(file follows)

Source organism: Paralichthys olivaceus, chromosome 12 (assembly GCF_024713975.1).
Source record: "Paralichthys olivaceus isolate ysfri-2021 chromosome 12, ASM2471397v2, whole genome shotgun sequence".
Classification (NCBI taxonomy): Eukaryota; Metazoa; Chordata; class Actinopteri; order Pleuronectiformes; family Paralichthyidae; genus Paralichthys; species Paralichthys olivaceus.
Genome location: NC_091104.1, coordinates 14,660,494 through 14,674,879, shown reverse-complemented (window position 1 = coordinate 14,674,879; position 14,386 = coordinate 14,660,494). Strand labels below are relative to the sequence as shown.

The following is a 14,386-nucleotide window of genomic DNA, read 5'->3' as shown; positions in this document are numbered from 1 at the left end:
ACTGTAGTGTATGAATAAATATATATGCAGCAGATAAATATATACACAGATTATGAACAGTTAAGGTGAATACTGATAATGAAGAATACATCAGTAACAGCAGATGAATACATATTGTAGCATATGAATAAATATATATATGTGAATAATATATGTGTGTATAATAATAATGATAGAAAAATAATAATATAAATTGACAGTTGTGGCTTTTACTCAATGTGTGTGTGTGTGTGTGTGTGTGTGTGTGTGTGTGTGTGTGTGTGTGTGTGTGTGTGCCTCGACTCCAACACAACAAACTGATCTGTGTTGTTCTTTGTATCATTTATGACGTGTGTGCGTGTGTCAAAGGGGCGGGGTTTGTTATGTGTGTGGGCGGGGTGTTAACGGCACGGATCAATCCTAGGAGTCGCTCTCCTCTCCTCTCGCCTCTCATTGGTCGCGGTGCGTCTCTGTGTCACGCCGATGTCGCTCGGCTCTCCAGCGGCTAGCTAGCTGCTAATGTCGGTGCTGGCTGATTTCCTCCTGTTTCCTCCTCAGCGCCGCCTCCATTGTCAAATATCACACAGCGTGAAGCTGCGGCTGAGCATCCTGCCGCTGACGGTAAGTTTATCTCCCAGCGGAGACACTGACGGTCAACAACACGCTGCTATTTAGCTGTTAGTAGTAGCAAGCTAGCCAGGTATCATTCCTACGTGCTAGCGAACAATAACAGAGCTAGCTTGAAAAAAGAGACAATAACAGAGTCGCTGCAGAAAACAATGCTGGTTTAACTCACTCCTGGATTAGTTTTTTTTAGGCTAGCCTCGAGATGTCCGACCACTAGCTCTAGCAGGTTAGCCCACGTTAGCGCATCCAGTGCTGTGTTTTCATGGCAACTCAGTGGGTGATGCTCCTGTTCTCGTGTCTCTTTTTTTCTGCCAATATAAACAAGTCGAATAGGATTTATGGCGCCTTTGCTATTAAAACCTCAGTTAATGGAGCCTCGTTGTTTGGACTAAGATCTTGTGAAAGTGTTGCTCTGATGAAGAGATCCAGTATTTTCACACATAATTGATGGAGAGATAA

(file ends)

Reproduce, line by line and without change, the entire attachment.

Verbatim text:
Source organism: Paralichthys olivaceus, chromosome 12 (assembly GCF_024713975.1).
Source record: "Paralichthys olivaceus isolate ysfri-2021 chromosome 12, ASM2471397v2, whole genome shotgun sequence".
Classification (NCBI taxonomy): Eukaryota; Metazoa; Chordata; class Actinopteri; order Pleuronectiformes; family Paralichthyidae; genus Paralichthys; species Paralichthys olivaceus.
Genome location: NC_091104.1, coordinates 14,660,494 through 14,674,879, shown reverse-complemented (window position 1 = coordinate 14,674,879; position 14,386 = coordinate 14,660,494). Strand labels below are relative to the sequence as shown.

The following is a 14,386-nucleotide window of genomic DNA, read 5'->3' as shown; positions in this document are numbered from 1 at the left end:
ACTGTAGTGTATGAATAAATATATATGCAGCAGATAAATATATACACAGATTATGAACAGTTAAGGTGAATACTGATAATGAAGAATACATCAGTAACAGCAGATGAATACATATTGTAGCATATGAATAAATATATATATGTGAATAATATATGTGTGTATAATAATAATGATAGAAAAATAATAATATAAATTGACAGTTGTGGCTTTTACTCAATGTGTGTGTGTGTGTGTGTGTGTGTGTGTGTGTGTGTGTGTGTGTGTGTGTGTGTGTGCCTCGACTCCAACACAACAAACTGATCTGTGTTGTTCTTTGTATCATTTATGACGTGTGTGCGTGTGTCAAAGGGGCGGGGTTTGTTATGTGTGTGGGCGGGGTGTTAACGGCACGGATCAATCCTAGGAGTCGCTCTCCTCTCCTCTCGCCTCTCATTGGTCGCGGTGCGTCTCTGTGTCACGCCGATGTCGCTCGGCTCTCCAGCGGCTAGCTAGCTGCTAATGTCGGTGCTGGCTGATTTCCTCCTGTTTCCTCCTCAGCGCCGCCTCCATTGTCAAATATCACACAGCGTGAAGCTGCGGCTGAGCATCCTGCCGCTGACGGTAAGTTTATCTCCCAGCGGAGACACTGACGGTCAACAACACGCTGCTATTTAGCTGTTAGTAGTAGCAAGCTAGCCAGGTATCATTCCTACGTGCTAGCGAACAATAACAGAGCTAGCTTGAAAAAAGAGACAATAACAGAGTCGCTGCAGAAAACAATGCTGGTTTAACTCACTCCTGGATTAGTTTTTTTTAGGCTAGCCTCGAGATGTCCGACCACTAGCTCTAGCAGGTTAGCCCACGTTAGCGCATCCAGTGCTGTGTTTTCATGGCAACTCAGTGGGTGATGCTCCTGTTCTCGTGTCTCTTTTTTTCTGCCAATATAAACAAGTCGAATAGGATTTATGGCGCCTTTGCTATTAAAACCTCAGTTAATGGAGCCTCGTTGTTTGGACTAAGATCTTGTGAAAGTGTTGCTCTGATGAAGAGATCCAGTATTTTCACACATAATTGATGGAGAGATAA